[This is one of a series of entries I will be writing about the job of editing a peer-reviewed journal.]
Sometimes at a conference, I joke that if you hear maniacal laughter coming from my room, JAWRA’s rejection rate is going up again. Joking aside, turning down manuscripts is an unpleasant necessity of my job. We got 248 submittals last year, and have room to publish about 117. You can do the math.
Many manuscripts sail through reviews and on to acceptance. A sound first draft draws constructive review comments which the authors incorporate into their next draft. Others travel a much more difficult path.
A few reject decisions are easy. The manuscript may be on an unsuitable subject or execrably poor. Sometimes, reviewers find a fatal flaw and save the author public embarrassment. Foolish or arrogant authors may do themselves a disservice by ignoring their reviewers. I read ‘em so you don’t have to!
Nevertheless, some manuscripts invariably come down to a tough decision. Looking at all the recommendations, I have to weigh the potential value of the science against the likelihood of the authors fixing all the problems. Can this marginal manuscript be upgraded to a publishable paper our readers will treasure? Remember, we only have room for so many articles.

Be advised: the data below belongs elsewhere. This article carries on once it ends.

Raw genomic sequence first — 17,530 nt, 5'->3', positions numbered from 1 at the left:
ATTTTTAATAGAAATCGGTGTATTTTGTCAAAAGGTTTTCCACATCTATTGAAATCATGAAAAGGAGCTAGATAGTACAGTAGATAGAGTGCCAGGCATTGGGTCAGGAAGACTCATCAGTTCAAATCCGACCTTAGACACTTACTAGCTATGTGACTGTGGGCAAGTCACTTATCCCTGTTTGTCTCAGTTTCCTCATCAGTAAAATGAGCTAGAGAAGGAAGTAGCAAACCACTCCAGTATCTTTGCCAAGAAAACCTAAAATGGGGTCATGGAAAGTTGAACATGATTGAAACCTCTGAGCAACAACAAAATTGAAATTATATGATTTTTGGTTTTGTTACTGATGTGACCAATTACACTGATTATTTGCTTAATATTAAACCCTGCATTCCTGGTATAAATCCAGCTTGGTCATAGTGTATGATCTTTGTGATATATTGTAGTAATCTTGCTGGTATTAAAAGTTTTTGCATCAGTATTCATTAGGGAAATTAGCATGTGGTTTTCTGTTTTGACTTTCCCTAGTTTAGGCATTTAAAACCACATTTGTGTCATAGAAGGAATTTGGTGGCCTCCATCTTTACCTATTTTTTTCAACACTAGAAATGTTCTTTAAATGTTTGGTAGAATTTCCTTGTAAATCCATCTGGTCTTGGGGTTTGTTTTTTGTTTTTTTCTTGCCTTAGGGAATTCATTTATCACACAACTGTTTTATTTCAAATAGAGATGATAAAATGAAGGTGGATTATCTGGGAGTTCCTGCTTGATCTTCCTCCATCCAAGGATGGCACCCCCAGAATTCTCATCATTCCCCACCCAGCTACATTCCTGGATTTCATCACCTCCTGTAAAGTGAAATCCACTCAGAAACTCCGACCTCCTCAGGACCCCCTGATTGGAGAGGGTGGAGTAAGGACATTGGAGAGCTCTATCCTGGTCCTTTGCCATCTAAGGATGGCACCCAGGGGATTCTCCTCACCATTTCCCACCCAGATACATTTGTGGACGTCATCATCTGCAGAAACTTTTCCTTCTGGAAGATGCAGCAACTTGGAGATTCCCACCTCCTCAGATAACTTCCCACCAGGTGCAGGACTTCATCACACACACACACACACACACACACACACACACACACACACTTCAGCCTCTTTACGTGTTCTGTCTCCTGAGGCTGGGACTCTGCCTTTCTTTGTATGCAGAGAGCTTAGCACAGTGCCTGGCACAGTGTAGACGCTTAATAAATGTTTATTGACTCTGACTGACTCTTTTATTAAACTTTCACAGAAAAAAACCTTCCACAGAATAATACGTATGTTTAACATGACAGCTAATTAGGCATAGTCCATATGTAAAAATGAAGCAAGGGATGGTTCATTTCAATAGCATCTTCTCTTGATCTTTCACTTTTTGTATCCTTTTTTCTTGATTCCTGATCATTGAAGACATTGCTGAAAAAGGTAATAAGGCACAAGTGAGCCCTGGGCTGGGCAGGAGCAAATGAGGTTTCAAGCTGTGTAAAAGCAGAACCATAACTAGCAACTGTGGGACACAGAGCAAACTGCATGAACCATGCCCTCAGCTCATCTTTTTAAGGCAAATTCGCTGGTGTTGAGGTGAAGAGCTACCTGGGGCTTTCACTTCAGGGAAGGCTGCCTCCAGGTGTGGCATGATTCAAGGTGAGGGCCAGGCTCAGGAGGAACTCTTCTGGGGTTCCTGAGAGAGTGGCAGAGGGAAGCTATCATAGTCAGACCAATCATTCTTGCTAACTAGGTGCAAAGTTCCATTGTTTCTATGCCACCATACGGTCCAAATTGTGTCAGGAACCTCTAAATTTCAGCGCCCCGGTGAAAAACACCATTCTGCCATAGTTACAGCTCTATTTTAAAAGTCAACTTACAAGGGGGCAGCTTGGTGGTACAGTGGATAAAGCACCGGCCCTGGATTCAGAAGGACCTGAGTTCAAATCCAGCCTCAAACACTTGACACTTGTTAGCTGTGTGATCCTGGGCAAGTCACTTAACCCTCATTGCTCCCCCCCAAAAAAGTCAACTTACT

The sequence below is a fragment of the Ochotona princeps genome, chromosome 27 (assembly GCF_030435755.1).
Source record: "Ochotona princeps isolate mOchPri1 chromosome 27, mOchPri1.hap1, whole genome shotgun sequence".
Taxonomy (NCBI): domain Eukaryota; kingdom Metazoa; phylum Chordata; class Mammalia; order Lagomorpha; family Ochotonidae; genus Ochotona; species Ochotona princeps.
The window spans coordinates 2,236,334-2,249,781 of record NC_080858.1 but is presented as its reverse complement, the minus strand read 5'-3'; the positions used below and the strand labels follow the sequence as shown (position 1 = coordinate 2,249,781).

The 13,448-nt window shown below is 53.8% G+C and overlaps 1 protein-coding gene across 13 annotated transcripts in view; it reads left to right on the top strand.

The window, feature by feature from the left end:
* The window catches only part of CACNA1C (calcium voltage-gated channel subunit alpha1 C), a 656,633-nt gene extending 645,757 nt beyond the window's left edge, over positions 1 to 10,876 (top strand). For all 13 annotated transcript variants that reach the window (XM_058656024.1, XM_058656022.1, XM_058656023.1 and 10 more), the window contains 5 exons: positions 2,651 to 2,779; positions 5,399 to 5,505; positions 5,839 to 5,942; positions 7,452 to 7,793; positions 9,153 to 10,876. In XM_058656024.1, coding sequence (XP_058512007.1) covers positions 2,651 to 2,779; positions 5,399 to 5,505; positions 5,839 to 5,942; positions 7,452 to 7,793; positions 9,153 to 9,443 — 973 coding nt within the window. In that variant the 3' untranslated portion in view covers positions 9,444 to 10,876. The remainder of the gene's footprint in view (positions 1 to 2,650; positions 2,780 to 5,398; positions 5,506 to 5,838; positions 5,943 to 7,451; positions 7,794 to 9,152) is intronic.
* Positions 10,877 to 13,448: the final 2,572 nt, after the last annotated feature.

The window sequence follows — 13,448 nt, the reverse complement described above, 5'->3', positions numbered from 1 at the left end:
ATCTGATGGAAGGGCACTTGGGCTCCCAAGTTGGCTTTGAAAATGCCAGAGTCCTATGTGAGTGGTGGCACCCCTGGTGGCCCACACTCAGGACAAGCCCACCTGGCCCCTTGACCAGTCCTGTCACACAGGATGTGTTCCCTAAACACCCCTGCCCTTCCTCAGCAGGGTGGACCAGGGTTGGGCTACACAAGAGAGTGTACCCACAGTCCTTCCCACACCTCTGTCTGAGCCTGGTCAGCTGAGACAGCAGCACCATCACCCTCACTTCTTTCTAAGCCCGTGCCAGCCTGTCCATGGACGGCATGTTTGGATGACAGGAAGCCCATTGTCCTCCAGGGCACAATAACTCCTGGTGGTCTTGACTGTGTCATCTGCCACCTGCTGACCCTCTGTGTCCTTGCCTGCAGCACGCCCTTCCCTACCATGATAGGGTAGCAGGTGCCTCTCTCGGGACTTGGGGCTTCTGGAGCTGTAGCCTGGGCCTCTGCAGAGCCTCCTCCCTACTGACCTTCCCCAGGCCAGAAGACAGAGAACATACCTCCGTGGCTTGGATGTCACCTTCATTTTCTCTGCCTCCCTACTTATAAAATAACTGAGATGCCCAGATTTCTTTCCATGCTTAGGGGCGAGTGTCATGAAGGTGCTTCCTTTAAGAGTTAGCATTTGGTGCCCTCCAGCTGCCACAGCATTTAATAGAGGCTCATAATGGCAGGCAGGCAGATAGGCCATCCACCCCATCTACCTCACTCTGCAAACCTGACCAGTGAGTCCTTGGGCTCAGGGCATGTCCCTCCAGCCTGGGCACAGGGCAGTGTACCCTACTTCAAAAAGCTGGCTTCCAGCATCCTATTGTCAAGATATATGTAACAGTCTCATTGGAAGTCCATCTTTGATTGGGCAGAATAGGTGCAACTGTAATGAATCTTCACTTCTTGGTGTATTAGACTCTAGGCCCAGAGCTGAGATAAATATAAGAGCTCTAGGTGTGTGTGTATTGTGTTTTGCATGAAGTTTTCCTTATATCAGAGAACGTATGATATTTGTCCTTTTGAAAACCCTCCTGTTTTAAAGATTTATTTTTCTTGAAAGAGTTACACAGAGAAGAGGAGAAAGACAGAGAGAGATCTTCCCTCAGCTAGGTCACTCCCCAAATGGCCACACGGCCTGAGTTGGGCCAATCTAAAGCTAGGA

I realize authors have worked hard to produce a manuscript up to this point. What do I really owe the authors? Nothing more or less than an honest, informed decision. Honest means I take the manuscript at face value looking how it would stand as an independent article. Informed means considering all the available information from reviews and Associate Editor recommendations. If I’ve done all my homework in this regard, I make my best decision and move on.
Maybe it’s a defense mechanism, a way of coping with the necessary bad news I have to deliver, but I sometimes surprise myself with how little I think of past decisions. Lest I give the impression editing is gloomy, one of joys is seeing solid reviews turn a good manuscript into a great paper!
I know I don’t get all the calls right. But, if I follow good practices, I don’t worry about it.